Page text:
Harry knew all hell was going to break loose a second before it happened.
A number of Gryffindors — both team members and otherwise, went for their wands all at once. Flint tackled Draco to the ground, which was fortunate, because Ron Weasley’s spell sailed right through the space the blond had occupied not seconds earlier…
And smacked straight into the face of Pansy Parkinson.
Everyone seemed to freeze as the girl’s mouth opened wide and let out a horrible scream before slugs began pouring from her mouth by the dozen. People screamed, one or two vomited, but Harry just saw red. He forgot all about the reason the fight had been started, forgot about how he held no dislike for Ron Weasley, and even that Pansy hadn’t been his desired target.
Harry’s wand came up, seemingly of its own volition. Before he knew it, it was slashing towards Ron Weasley.
The Cutting Curse was not yet one they had learned. Judging by what Harry had heard about the Defence Against the Dark Arts curriculum, it would probably be covered in fourth year. He had read about it — in the book of curses Diana had sent him for his birthday — though this was the first time he was trying it.
A thin, jagged streak of grey light rocketed from the end of his wand and slashed across Weasley’s face before he could move.
He let out a cry of pain as a spray of crimson flowed from the wound now etched upon his skin. Harry’s aim had been true and the spell had actually severed his lip, leaving part of it hanging and causing blood to stream from it like a grotesque waterfall.
Wands were drawn everywhere and Harry threw himself to the side as jets of light shot towards him from all angles. The Slytherins were retaliating now and it was complete and total bedlam. Some people fell to spellfire, others tripped over housemates as they tried to flee, and some spells just collided in mid air, ricocheting and reflecting off of one another at terrifyingly unpredictable angles.
There was an unnaturally loud WOOSH from somewhere behind them as something flew above their heads.
It was like a thunderbolt had tumbled from the heavens, bringing with it a blinding flash of silver lighting that left everyone on the Quidditch pitch blinking stars from their vision.
Or perhaps that was the wall of concussive force that had slammed into the pitch, sending every last battling student sprawling, many of their wands tumbling from their grasps.
Groans could be heard as many students pushed themselves up onto all fours. Harry was among them. He had no idea what to expect but yet again, the new Defence Against the Dark Arts professor surprised him.
“All of you, off the pitch, now!” shouted Aberforth Dumbledore, glaring at all of them. “No arguments!” he bellowed when some students made to protest. “I don’t give a goat’s bollocks who started it; I’m finishing it. I’ll investigate and hand out punishments later. For now, get the hell off this pitch before I cast something else!”
That got everyone moving. Nobody wanted to know how the man would follow that up.
“Did you see that?” Harry heard some students muttering.
“What the fuck was that spell?” an upper year asked with bated breath.
Harry did not care.
Coherent thought had returned to him and suddenly, he remembered exactly how Pansy had gotten in the position she had and exactly who had started everything.
“What the hell were you thinking!” Harry stormed at Draco as soon as they entered the changing room.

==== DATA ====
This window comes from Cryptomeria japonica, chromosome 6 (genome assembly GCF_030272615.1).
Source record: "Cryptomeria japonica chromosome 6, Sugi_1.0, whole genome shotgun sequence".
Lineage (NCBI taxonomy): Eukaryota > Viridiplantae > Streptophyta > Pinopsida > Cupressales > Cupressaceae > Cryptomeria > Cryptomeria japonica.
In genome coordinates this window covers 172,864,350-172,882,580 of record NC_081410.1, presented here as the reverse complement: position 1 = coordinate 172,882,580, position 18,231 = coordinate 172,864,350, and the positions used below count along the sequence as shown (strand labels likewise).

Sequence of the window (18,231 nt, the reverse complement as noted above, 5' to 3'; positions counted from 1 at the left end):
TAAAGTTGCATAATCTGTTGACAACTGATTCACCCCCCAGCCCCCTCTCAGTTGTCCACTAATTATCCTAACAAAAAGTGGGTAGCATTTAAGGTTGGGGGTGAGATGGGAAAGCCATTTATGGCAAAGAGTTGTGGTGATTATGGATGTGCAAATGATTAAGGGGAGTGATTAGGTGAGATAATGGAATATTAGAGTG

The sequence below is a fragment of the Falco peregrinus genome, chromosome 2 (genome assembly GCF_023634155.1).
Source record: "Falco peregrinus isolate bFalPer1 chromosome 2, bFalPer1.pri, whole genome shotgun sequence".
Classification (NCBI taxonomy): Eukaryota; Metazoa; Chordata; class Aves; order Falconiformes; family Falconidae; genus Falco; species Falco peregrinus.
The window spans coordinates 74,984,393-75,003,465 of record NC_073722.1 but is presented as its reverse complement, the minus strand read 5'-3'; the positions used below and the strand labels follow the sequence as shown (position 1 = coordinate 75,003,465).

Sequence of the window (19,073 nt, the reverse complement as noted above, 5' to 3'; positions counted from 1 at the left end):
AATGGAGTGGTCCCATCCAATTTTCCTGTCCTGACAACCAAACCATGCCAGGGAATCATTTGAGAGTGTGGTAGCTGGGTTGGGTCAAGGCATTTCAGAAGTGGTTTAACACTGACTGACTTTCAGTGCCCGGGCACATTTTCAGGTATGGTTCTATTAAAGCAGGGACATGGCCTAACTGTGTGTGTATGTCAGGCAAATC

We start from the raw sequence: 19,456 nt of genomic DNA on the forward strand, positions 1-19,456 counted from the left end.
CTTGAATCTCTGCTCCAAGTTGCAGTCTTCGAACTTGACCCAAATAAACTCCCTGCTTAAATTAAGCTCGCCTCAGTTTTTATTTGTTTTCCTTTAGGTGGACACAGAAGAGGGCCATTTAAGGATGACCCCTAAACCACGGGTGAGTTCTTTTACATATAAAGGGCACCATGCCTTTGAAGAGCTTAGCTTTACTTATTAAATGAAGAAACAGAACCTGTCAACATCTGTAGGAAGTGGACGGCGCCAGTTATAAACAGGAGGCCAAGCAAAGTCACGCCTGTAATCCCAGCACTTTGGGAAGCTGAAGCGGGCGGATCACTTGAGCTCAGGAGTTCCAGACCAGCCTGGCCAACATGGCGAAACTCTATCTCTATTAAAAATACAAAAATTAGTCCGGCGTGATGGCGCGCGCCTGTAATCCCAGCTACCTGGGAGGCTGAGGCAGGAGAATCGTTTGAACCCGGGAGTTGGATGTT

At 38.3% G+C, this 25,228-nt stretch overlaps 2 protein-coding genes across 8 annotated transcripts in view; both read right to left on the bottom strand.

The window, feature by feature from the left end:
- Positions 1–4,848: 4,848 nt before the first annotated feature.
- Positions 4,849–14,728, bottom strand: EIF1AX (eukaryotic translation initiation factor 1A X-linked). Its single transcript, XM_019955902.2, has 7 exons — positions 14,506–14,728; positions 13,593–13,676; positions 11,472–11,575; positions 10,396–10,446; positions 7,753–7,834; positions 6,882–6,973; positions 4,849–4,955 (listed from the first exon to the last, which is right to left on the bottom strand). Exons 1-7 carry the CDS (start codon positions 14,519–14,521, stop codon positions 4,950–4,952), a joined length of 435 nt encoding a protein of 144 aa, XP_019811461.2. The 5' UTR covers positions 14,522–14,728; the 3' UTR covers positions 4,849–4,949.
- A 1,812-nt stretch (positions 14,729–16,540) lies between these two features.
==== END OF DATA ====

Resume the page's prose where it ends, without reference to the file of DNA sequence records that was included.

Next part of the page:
All of the other team members paused and looked curiously upon the two flushing second years.
“What was I doing?” Draco asked. “You just stood there and let Weasley curse me!”
“How was I supposed to know you were going to goad the Gryffindors like a complete idiot?”
“What did you just call me?”
“Exactly what you were. We were outnumbered probably two to one by their spectators; why the hell would you start a fight?” Draco was blushing deeply, but he didn’t seem to have a worthy answer. “Exactly! There’s no reason. Yeah, let’s just use one of the most hated words in the magical world in front of a bunch of Gryffindors. Not like their house is known for chivalry, or anything. I’m sure they’ll take it just great—”
“Shut up!” hissed Draco, instinctually drawing his wand. Harry flicked his own wrist and summoned his from its holster. It slammed into his palm with a satisfying smack, but he did not raise it. He didn’t want this fight, he wanted only to vent and to be ready, just in case.
“I’m sick of this crap, Harry! You’re always right, aren’t you? It never matters what I do, or how I act? It’s always all about perfect Harry Potter. Nothing I do is ever good enough so long as you’re around, because clearly, you can do no wrong.”
“What the hell are you talking—”
“Oh, can it! Both of us know exactly what I’m talking about. Even my father doesn’t give a hippogriff’s dung about me so long as you’re around.” He sneered viciously. “I’m done with it, Potter. I tried to help you, but I’m done. If it weren’t for me, you’d be a mudblood nobody without any friends and with half their house against him.” Harry flushed with fury as his wand hand began to shake. “What? You haven’t realized the only reason the upper years are leaving you alone is because you’re best friends with me? Well, too late; I’m done. Have fun with all that.”
Before Harry could get another word in, Draco had spun on his heel in an unintentionally excellent impression of an angry Snape and stormed from the room, leaving a shellshocked Harry Potter and a thoroughly befuddled Quidditch team in his wake.
I’m sure everyone saw that conflict coming; it was really just a matter of time. I won’t reveal what’s happening with Draco, but this is not going to turn into a Draco bashing fic. He has a very set arc in this story and this is a major part of it. Please have patience and don’t immediately judge his actions too harshly. Both he and Harry are twelve and I have a feeling people are going to forget that. They actually — for the most part — act their age in this story. That is going to change pretty quickly as the fic progresses, but it hasn’t changed yet.
Oh, also… the fallout from that scene will continue next chapter.
Please read and review.